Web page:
COWING: In other words, given that this will be conducted “this summer” according to media reports, a lapse of almost 3/4 year exists between a final operational safety assessment such that the hardware can be used – and the shipping of this hardware to orbit. Are all such safety reviews lagging this far behind?
BEUTEL: I hope this helps.
COWING: Your prompt reply (as always) is helpful — but this all sounds like an after the fact response. i.e. that Russia just goes off and just does things and tells NASA after the fact. Either that or NASA has started to relax (or not equally apply) its safety process as it relates to things being flown up to ISS.
Editor’s note: during a Heads of Agency press conference on 2 March 2006 I asked Michael Griffin and Anatoly Perminov the following question. Griffin partially answered my question. Perminov did not evven bother to try and answer it.
QUESTIONER: Keith Cowing at NASAWatch.com.
A question for Dr. Griffin and Mr. Perminov. In a few months, a cosmonaut is going to go out and do an EVA and knock a golf ball off of the International Space Station. At the same time, NASA is going to be canceling a significant amount of research that was going to be done on the Space Station, research that was promised for decades and indeed was cited as the reason for doing it. In addition, space science is being cut back, as we just heard in a hearing a few minutes ago up on Capitol Hill to pay for this.
Is this the right message to be sending to taxpayers in America, Russia, Europe, and Japan that it’s okay to do a stunt like this, but cutting back on the science, and indeed, is this worth the billions of dollars and rubles and yen and euros that have been spent on this project where stunts are more important than science?
DR. GRIFFIN: No one is saying that stunts are more important than science. We are doing all of the science that our budget allows us to do, and I think you know that quite well because we have had previous discussions on this.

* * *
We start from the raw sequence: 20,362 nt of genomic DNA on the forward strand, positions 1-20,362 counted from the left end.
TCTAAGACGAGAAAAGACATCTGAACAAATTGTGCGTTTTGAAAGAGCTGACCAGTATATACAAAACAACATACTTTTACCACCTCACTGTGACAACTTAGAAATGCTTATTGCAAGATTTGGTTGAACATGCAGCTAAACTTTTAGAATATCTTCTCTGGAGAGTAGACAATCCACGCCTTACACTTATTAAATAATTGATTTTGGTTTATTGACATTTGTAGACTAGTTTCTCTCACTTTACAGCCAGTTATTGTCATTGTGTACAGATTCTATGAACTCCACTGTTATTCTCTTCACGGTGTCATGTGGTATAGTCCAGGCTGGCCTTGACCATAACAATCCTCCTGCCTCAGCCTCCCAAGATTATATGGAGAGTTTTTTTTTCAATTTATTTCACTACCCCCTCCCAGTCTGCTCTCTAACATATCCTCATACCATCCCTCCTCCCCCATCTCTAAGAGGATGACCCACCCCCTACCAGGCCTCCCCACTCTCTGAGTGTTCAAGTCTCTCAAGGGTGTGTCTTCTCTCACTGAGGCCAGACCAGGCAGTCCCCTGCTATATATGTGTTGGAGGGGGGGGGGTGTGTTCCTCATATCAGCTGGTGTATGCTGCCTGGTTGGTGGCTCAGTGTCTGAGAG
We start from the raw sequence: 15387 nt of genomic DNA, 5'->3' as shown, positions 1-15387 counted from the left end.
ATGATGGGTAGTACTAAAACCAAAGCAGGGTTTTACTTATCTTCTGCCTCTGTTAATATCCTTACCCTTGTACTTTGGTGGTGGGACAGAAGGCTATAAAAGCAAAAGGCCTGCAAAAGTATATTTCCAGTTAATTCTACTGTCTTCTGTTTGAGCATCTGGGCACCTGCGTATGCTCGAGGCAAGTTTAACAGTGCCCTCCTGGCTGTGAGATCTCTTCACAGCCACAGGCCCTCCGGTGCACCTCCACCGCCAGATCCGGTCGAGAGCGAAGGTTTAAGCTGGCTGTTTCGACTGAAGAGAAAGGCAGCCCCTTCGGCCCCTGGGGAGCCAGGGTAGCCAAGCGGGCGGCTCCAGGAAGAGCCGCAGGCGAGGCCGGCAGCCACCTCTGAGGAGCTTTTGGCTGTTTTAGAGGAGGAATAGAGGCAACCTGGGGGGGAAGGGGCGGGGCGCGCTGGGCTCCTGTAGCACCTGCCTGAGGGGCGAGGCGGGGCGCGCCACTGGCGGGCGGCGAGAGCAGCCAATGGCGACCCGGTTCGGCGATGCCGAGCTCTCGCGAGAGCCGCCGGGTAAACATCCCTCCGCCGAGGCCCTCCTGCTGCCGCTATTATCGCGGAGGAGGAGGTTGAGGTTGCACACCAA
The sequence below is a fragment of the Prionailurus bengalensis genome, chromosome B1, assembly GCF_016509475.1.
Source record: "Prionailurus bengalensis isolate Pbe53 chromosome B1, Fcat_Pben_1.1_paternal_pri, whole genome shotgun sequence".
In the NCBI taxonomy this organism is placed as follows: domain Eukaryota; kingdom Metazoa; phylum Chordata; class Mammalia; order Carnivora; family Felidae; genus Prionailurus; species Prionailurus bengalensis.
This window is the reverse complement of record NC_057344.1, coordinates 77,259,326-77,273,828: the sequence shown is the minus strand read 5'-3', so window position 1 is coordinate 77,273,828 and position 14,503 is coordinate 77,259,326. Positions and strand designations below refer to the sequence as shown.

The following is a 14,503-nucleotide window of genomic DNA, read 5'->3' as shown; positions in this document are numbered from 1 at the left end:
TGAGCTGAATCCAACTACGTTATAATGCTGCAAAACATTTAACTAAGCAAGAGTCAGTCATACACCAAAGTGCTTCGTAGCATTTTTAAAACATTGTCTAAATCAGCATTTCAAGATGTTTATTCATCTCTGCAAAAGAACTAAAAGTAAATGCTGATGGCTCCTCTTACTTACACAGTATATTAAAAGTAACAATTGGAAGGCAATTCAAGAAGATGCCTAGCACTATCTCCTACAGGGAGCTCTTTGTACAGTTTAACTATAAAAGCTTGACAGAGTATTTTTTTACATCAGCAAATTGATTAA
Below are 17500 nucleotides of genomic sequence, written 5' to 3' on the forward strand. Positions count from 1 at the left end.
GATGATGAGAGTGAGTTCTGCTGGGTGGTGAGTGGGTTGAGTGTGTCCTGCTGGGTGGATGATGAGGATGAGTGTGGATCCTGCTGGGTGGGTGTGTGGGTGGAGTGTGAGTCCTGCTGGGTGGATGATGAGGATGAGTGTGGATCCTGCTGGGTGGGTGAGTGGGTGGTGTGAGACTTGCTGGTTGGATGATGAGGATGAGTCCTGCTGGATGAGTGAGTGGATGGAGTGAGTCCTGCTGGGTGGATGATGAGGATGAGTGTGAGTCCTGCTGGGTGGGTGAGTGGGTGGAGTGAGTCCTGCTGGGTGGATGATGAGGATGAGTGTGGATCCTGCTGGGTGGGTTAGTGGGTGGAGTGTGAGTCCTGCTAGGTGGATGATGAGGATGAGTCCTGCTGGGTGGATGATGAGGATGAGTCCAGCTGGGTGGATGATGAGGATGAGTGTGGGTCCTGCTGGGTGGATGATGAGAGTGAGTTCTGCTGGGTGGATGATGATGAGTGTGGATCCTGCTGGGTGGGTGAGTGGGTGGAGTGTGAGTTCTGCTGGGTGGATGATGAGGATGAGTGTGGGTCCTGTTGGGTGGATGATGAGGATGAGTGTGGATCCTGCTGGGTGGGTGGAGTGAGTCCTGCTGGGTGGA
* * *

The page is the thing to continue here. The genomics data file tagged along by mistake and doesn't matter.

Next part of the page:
If we had a bigger budget, we would do more science. We are doing what we can.
In fact, the partners, per the terms of the intergovernmental agreements, have the right to propose and to conduct commercial activities on the Station, provided that all appropriate safety considerations have been dealt with. We are not at the end of that particular road as yet, but we will pursue it. But should there not be a safety issue, then the effort proposed by Roskosmos is a revenue-generating opportunity, not a source of expenditures, and so I do not see it as being opposed to scientific or engineering research at all.
DEAN COSTA (MODERATOR): Mr. Perminov?
MR. PERMINOV: [through interpreter] To confirm the decisions which have been taken in that regard, definitely right now our priority — and as correctly said, our priority remains to deliver the hardware to the Station. However, due to the delivery of that hardware and scientific modules, that will give us a better chance to continue and to develop well the scientific programs on the Station, conduct more research.
I think it will get better for all of us if those modules which are planned to be delivered will be delivered there as soon as possible, and if we push that schedule to the left, that will be to all of our benefit in terms of the scientific research.
Putting things into Context
Clearly NASA has a lot of work ahead of it on this specific issue. The golf gear is in orbit, press releases have been issued, and once again Russia is intent upon doing something on their part of the ISS. To be fair, there is not much the U.S. can do. Russia can pretty much do whatever it wants with its spacecraft and its portion of the ISS – as was aptly demonstrated when they flew Dennis Tito to the ISS while NASA could only wave its arms in protest. NASA needs to have a rather good reason to try and block something like this. It would seem that they didn’t at the time they’d have needed to raise the concern.